As Fotolia Buys Wilogo, Does Spec Work Beat Microstock?

Since Getty bought iStock in 2006 for $50 million, we’ve been used to seeing stock giants snapping up their smaller rivals. At least one of those smaller rivals, though, is also expanding through acquisition. Fotolia, one of the leading microstock sites, has now paid an undisclosed sum for Wilogo, a crowdsourced design firm.

Fotolia isn’t short of money. In 2009, private equity firm TA Associates injected $75 million into the company. The firm also generates more than $100 million in revenue each year from its 3 million users and 16 million files, giving Fotolia a solid foundation on which to expand. Nor is Wilogo the site’s first acquisition. Fotolia also owns stock site and, a site that lets users create videos from their photos.

For Fotolia, Wilogo makes a natural addition to its stable. Like microstock sites, the design market is open to anyone who wishes to sell, not just professionals who design for a living, and it serves a similar client base: publishers and developers who need images and branding for their websites and companies. It was those two complementary aspects that most attracted Fotolia to the company:

 “First, we strongly believe in the democratization of photography,” explained Jessica Hughes, a spokesperson for the company. “It’s photography and art for the people, by the people. So, when we came across Wilogo, it was the perfect match — it was design for the people, by the people. From there, adding logos to our product line was a logical business choice to expand our services.”

One Winner for Every 167 Designs

But while Wilogo sells logo designs, Web pages themes, banner ads and business cards to the same kind of people who search Fotolia for royalty-free stock photos, the design company’s process differs in important ways to the model used on microstock sites.

Rather than search for appropriate designs that they can use — in the way that stock buyers purchase images — Wilogo’s clients upload a description of the design they need, state their price and invite designers to submit work on spec. The client gets to choose from up to 80 designs, ask three designers to refine their work and then chooses a winner.

The prices paid are relatively high — and much higher than those on Fotolia. A logo design costs $295, a business card $195 and a Web page costs $895. Wilogo advertises that it’s paid out a little over $1.52 million for the 2,068 designs sold through the site. While that works out at a handsome $736 for each sale of a commissioned work, those sales are only being won by one out of the scores of designers who put effort into taking part in the contest. Wilogo declares that it’s able to produce an average of 167 designs for each “contest” so a great deal of work is being done for nothing. (The other two candidates selected in a shortlist are also paid a fee but none of the other rejected participants receive a dime.)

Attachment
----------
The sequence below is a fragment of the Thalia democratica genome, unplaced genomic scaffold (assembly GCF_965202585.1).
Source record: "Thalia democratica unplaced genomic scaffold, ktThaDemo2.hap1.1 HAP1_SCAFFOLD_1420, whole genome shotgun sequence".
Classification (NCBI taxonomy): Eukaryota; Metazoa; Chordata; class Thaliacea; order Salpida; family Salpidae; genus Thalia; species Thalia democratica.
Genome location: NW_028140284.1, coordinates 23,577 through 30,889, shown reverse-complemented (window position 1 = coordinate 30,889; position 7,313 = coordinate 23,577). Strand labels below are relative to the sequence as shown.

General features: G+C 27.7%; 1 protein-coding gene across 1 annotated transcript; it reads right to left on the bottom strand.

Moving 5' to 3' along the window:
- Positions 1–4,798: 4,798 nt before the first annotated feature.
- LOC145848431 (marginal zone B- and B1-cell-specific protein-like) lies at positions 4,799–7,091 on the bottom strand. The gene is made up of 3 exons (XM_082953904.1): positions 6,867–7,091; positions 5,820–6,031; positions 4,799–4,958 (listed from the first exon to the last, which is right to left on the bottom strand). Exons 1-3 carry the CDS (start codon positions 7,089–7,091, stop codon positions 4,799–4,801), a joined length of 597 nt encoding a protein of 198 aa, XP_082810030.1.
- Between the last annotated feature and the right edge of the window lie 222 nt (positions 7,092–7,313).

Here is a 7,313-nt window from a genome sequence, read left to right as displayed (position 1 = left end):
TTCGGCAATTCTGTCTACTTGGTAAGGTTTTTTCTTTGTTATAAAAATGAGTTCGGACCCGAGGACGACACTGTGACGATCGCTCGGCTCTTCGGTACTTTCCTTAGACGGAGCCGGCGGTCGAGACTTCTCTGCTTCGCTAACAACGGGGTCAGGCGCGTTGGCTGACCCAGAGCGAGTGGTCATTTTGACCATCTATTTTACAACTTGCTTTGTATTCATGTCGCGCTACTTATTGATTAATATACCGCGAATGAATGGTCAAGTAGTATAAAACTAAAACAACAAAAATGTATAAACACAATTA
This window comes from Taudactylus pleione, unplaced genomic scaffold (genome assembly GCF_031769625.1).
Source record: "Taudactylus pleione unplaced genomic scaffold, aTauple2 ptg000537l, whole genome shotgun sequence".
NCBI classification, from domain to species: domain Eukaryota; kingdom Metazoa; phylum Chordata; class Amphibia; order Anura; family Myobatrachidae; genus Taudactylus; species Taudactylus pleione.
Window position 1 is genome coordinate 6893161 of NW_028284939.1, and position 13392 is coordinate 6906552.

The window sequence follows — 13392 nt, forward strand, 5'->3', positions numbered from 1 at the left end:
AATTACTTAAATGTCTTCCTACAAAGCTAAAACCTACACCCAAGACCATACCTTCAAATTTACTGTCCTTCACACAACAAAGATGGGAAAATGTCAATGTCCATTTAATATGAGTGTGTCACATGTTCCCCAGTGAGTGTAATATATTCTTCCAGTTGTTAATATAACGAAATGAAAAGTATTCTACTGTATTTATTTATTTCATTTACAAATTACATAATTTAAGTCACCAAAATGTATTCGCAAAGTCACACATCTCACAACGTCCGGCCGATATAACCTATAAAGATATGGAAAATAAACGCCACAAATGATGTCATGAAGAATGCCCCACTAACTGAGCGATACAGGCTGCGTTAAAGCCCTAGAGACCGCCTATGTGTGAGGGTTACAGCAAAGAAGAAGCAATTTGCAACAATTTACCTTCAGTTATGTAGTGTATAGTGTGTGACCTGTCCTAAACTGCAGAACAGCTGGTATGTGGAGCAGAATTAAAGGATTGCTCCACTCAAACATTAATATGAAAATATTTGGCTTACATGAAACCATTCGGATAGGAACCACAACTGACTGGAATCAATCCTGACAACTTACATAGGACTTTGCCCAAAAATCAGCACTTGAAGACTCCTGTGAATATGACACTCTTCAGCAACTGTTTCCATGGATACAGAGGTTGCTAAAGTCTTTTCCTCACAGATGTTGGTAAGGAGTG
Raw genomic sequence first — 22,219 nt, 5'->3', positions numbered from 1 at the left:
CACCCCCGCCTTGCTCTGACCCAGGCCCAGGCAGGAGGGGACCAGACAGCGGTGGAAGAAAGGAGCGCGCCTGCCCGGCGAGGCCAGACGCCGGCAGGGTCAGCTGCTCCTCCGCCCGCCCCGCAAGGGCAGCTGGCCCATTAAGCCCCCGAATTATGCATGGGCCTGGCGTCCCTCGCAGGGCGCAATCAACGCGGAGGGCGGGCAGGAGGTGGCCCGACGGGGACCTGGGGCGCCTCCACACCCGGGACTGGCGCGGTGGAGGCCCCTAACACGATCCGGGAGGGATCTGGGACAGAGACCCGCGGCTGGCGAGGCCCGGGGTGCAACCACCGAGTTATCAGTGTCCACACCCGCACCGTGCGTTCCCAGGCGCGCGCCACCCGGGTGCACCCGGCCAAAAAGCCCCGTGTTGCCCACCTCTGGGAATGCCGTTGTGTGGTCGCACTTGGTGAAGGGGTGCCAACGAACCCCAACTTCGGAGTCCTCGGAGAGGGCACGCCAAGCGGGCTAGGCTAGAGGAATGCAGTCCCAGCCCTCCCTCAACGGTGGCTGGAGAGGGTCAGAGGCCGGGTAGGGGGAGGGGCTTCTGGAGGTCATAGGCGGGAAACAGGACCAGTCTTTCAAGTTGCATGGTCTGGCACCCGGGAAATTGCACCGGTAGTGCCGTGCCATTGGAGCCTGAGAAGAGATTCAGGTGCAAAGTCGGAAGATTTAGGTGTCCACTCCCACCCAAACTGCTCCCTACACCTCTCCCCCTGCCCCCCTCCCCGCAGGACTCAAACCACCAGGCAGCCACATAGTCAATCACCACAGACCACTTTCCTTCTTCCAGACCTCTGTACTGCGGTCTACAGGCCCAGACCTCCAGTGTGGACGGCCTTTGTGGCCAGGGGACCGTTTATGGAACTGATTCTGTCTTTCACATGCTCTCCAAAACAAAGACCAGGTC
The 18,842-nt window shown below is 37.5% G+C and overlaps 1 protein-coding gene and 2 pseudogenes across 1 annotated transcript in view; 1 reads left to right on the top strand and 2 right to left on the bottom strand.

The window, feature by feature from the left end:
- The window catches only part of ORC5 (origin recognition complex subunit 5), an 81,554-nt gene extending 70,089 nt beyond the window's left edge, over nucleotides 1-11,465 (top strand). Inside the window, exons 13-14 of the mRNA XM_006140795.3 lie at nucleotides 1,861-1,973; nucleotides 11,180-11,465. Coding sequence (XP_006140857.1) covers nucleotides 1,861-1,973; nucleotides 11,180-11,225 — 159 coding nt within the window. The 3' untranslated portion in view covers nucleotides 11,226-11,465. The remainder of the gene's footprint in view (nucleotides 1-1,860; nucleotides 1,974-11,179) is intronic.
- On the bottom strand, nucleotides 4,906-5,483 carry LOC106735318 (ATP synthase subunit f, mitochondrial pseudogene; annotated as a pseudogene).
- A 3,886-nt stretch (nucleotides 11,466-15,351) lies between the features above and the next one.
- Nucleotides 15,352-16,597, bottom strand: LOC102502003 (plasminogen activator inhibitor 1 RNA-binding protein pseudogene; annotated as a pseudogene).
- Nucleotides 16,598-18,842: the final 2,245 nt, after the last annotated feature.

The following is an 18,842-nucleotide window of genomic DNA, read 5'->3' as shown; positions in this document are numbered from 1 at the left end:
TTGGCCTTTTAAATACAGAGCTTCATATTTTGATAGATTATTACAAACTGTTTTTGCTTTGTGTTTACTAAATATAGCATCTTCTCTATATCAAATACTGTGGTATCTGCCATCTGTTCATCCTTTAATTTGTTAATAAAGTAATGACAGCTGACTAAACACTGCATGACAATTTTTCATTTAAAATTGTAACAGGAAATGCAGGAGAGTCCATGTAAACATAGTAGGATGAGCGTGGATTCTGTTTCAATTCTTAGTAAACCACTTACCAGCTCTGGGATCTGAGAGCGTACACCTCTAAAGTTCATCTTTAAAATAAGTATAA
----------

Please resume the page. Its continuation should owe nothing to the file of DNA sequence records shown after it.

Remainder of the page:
A designer who has to enter ten contests to win just one sale will, in effect, be working for a tenth of what the site considers a fair fee. That makes Wilogo’s contests exactly the kind of spec-based competition that professionals most hate: clients expect them to work in the small hope that they might get paid.

But at least it wasn’t the process that attracted Fotolia to Wilogo. The stock company sees common ground in the opportunity the site gives to independent talent but it has no desire to import Wilogo’s spec competitions to the microstock market.

“We believe the compensation model for Fotolia and the stock photo industry is proven, tried, and true,” said Jessica Hughes, “so no changes are planned.”

Wilogo, in fact, will continue independently under Fotolia’s umbrella. The service has plans to expand into new territories and accept payments in more currencies but Fotolia’s management intends to sit back and the let firm continue doing what has brought it success in the past while benefiting from the two companies’ overlapping client base.

Microstock Versus Spec Work

It’s tempting then to look at Wilogo’s purchase as a near-miss for photographers. However low the rates might be for microstock photographers, at least they aren’t being asked to work on spec. Sites that have tried similar models by offering bounties for specific images have wasted away as photographers quickly worked out the costs and effort involved in producing the pictures and realized that shooting them just didn’t pay.

But it’s also worth noting that the differences between the two processes aren’t as big as they look. Just as Wilogo’s designers will produce lots of spec designs, of which only a small number will sell, so microstock photographers produce large numbers of images of which only a small number will generate downloads. Each image will cost less to produce and take less time to shoot than the hours involved in creating Web pages (although business cards might be a little faster) but unless your photo becomes a hot seller, the payments are going to be much smaller too. Photographers also have to try guess trends and spot gaps in a market that’s increasingly suffering from saturation. At least Wilogo’s freelance designers know what they’re aiming for, even if they can’t be sure that hitting the target will be enough to land the sale.

For Fotolia, the purchase of Wilogo will be seen as investment. The company will have crunched the figures and decided that future revenues make the outlay worthwhile. But the purchase also provides an opportunity for Fotolia’s photographers to make their own return-on-investment calculations. As they look at the piles of unsold work piling up on Wilogo, they should be reviewing their own portfolios and calculating their return per image. Some photographers might well discover that they could be earning more money if they were working on spec for a publisher who told them what to shoot.

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